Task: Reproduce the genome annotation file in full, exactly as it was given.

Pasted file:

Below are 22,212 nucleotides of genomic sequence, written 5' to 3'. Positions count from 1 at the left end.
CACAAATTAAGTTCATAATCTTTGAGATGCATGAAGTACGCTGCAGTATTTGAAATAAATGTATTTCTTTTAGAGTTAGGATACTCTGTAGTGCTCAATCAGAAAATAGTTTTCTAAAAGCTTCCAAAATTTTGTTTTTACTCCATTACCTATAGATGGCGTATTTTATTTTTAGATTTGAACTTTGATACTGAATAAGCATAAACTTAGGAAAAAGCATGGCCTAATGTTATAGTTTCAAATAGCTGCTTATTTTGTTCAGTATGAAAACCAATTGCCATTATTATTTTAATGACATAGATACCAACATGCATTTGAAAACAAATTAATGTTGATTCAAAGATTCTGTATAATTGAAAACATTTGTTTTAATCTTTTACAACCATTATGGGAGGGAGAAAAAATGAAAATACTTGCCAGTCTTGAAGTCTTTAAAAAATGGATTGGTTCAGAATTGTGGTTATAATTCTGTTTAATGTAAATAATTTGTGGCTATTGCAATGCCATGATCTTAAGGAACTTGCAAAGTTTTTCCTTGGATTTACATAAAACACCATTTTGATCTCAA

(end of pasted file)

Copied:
Below are 22,212 nucleotides of genomic sequence, written 5' to 3'. Positions count from 1 at the left end.
CACAAATTAAGTTCATAATCTTTGAGATGCATGAAGTACGCTGCAGTATTTGAAATAAATGTATTTCTTTTAGAGTTAGGATACTCTGTAGTGCTCAATCAGAAAATAGTTTTCTAAAAGCTTCCAAAATTTTGTTTTTACTCCATTACCTATAGATGGCGTATTTTATTTTTAGATTTGAACTTTGATACTGAATAAGCATAAACTTAGGAAAAAGCATGGCCTAATGTTATAGTTTCAAATAGCTGCTTATTTTGTTCAGTATGAAAACCAATTGCCATTATTATTTTAATGACATAGATACCAACATGCATTTGAAAACAAATTAATGTTGATTCAAAGATTCTGTATAATTGAAAACATTTGTTTTAATCTTTTACAACCATTATGGGAGGGAGAAAAAATGAAAATACTTGCCAGTCTTGAAGTCTTTAAAAAATGGATTGGTTCAGAATTGTGGTTATAATTCTGTTTAATGTAAATAATTTGTGGCTATTGCAATGCCATGATCTTAAGGAACTTGCAAAGTTTTTCCTTGGATTTACATAAAACACCATTTTGATCTCAA